Women's Innovation Center

Contributions of Virginia Women Have Changed Our World

Katherine Harwood Waller Barrett (Virginia.gov)

By Gayle E. Converse

Alexandria, VA – Throughout its history, Virginia has been (and is) home to countless accomplished, innovative (and often unrecognized) women. The Commonwealth has its share of outstanding female writers, musicians, actors, educators, artists, activists, advocates, entrepreneurs, philanthropists – any occupation or volunteer work imaginable. The following is a short list* of women who have lived or worked in Virginia – those who have made priceless contributions in STEM fields:

Katherine Harwood Waller Barrett

Katherine Harwood Waller Barrett of Alexandria and Stafford County was a prominent physician and social reformer. She became superintendent of the Florence Crittenden Mission – established in 1883 to assist unwed women and teenage girls who had children or were trying to leave prostitution.

Clara Barton

Famed for her Civil War nursing, her post-Civil War work to help document the many missing, and her founding of the American Red Cross, Clara Barton’s first Civil War nursing ventures were in the Virginia theatre.

Christine Mann Darden

Christine Mann Darden (NASA & North Carolina State University – Mechanical and Aerospace Engineering)

As a mathematician and aerospace engineer at NASA’s Langley Research Center for 40 years, Christine Mann Darden is internationally known for her research into supersonic aircraft noise, especially sonic boom reduction, and recognized for her groundbreaking achievement as the first African American woman at Langley to be appointed to the top management rank of Senior Executive Service. She is equally known for her efforts to inspire and educate generations of aerospace scientists and engineers.

Elizabeth Duke

Elizabeth Duke (Britt Leckman/FederalReserveHistory.org)

As a member of the Federal Reserve’s Board of Governors, banker Elizabeth Duke of Virginia Beach helped implement the Federal Reserve System’s response to the 2008 financial panic.

Mary Ann Elliott

Mary Ann Elliott of Fairfax County is a wireless and satellite telecommunications technology pioneer and a role model for women in her field.

Clara Adams-Ender

Clara Adams-Ender (thehistorymakers.org)

Chief of the U.S. Army Nurse Corps, Clara Adams-Ender of Prince William County was the first African American woman to command a major army base.

Ruth Coles Harris

The first African American woman to become a certified public accountant in Virginia, Ruth Coles Harris of Richmond was also the founding director of the Sydney Lewis School of Business at Virginia Union University.

Bessie Blount Griffin

Physical therapist Bessie Blount Griffin of Princess Anne County invented devices to help wounded soldiers and was a pioneer in forensic science.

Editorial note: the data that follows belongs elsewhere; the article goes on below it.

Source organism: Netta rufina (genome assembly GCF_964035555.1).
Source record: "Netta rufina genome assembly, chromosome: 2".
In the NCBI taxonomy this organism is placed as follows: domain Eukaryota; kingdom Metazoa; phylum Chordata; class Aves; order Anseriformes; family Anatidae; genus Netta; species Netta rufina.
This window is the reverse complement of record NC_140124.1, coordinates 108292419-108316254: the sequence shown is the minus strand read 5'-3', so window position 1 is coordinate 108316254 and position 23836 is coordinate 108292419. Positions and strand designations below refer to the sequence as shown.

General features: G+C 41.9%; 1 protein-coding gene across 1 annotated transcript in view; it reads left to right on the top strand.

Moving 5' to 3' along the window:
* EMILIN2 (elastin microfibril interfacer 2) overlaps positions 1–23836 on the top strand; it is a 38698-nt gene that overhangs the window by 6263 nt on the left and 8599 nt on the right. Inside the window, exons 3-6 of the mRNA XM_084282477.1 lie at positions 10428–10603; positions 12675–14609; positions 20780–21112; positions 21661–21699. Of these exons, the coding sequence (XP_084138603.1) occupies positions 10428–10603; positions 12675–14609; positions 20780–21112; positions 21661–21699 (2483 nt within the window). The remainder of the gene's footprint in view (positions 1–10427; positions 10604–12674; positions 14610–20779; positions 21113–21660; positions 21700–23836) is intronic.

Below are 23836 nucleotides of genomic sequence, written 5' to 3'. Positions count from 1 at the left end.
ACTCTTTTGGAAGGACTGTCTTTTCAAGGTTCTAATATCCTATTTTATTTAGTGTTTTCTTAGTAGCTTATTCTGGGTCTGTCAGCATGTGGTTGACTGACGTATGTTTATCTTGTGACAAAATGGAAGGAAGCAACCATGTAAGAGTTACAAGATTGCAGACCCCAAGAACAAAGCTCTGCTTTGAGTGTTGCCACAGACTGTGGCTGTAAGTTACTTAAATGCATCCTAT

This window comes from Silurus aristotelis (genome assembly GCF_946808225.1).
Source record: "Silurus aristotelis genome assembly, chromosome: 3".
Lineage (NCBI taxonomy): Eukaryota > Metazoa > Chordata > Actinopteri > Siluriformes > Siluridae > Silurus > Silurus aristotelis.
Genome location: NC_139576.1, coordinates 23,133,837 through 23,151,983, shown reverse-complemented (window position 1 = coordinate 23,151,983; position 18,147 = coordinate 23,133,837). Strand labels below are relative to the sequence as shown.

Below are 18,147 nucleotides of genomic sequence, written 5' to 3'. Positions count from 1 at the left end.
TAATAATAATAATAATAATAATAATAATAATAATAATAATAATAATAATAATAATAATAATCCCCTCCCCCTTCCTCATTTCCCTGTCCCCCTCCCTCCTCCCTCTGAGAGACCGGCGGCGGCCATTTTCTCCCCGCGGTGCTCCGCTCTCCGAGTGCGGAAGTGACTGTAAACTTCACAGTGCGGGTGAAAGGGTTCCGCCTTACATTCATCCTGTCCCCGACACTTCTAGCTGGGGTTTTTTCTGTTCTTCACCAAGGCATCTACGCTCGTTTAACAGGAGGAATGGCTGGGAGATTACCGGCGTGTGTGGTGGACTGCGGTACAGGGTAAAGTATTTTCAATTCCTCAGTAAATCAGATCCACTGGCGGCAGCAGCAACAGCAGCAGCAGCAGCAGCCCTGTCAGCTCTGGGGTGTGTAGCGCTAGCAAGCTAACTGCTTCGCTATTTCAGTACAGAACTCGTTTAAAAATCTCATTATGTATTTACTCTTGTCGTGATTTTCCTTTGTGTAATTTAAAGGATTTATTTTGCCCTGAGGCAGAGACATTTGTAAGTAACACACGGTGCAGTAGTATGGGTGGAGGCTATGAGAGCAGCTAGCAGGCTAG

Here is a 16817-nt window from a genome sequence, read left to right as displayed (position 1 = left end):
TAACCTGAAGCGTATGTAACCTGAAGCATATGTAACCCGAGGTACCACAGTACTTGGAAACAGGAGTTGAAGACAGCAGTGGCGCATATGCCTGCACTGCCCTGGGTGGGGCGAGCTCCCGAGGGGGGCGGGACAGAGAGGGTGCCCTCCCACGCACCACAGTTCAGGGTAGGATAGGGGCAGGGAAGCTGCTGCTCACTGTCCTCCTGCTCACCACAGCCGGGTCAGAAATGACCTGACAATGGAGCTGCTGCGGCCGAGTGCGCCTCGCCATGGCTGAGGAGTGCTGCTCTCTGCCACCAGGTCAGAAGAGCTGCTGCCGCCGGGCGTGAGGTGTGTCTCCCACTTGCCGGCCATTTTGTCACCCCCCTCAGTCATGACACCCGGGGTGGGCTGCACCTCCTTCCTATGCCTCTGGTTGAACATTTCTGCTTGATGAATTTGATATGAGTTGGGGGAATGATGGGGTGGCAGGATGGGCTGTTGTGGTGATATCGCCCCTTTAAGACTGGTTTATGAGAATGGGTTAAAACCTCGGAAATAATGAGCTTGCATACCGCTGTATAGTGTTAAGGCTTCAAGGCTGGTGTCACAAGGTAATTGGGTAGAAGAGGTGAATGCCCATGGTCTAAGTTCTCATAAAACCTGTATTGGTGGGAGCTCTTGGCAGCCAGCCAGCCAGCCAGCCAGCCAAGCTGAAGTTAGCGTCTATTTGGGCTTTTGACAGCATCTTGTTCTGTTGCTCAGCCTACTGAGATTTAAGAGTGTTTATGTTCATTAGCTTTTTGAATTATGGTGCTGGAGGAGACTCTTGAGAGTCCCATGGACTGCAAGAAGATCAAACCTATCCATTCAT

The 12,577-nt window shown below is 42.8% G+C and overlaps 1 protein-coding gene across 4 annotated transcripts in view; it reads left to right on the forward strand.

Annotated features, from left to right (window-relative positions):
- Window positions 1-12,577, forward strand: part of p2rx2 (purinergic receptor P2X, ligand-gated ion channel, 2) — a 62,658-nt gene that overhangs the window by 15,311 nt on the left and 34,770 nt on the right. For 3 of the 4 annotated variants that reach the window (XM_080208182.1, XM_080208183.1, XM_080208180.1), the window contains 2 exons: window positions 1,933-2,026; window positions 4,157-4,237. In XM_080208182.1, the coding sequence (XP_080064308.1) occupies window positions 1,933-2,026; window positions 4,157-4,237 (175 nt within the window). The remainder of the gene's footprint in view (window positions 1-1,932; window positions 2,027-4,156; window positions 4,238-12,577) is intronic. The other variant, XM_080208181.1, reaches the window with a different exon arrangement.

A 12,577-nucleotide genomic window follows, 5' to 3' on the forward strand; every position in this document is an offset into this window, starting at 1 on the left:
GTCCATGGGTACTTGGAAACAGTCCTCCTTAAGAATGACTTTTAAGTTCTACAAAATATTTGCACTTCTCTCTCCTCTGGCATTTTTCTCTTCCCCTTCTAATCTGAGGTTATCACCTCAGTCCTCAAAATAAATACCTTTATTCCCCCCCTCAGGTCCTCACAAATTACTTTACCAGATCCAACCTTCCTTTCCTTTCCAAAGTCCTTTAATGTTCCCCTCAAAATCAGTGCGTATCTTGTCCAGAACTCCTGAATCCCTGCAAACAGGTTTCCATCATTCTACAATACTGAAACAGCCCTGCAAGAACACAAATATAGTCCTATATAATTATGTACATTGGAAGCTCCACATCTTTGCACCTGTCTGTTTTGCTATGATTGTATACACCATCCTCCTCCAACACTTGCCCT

Grace Brewster Murray Hopper

Grace Brewster Murray Hopper (James W Davis/FindaGrave.com)

Nicknamed “Grandma COBOL,” Grace Brewster Murray Hopper of Arlington County was a pioneer in computer science and the first woman to achieve the rank of rear admiral in the United States Navy.

Katherine Johnson

A talented mathematician, Katherine Johnson worked for NASA in Hampton for more than 30 years and calculated the trajectories for America’s earliest manned space flights and the first moon landing.

Georgeanna Seegar Jones

A pioneer in reproductive endocrinology, Georgeanna Seegar Jones of Norfolk helped lead pathbreaking research into fertility treatments for women.

Mary Jones

An expert in solid propellant rocket motor design, Mary Jones of Prince William County is a role model for women in engineering.

Sarah Garland Boyd Jones

Sarah Garland Boyd Jones of Richmond was the first African American woman to pass the Virginia Medical Examining Board’s examination.

Lillian Lincoln Lambert

Overcoming racial and gender prejudices, Lillian Lincoln Lambert of Mechanicsville became the first African American woman to earn an MBA from the Harvard Business School.

Vivian W. Pinn

Vivian W. Pinn of Lynchburg works to expand women’s health programs and leadership roles for women in medical research.

Maggie Lena Walker

African American businessperson and daughter of a formerly enslaved person, Richmond native Maggie Lena Walker opened the St. Luke Penny Savings Bank in 1903 and served as its president, leading it to become the Consolidated Bank and Trading Company of Richmond as it merged other Black-owned banks into the organization. Walker was the first woman to found and serve as president of a chartered bank in the United States.

Gladys Brown West

Facing the segregation of the 60s, mathematician Gladys Brown West worked in the nation’s aerospace and defense industries. As one of few Blacks at the U.S. Naval Proving Ground in Dahlgren, Virginia, West developed the satellite programs that led to the creation of today’s Global Positioning System, better known as GPS. As was the case for many American women, the contributions of Gladys Brown West were not fully recognized for most of her 42-year career. West will be further recognized as the NCWI hosts its Inaugural Gala on October 27, 2023. Tickets: www.women’sinnovations.org

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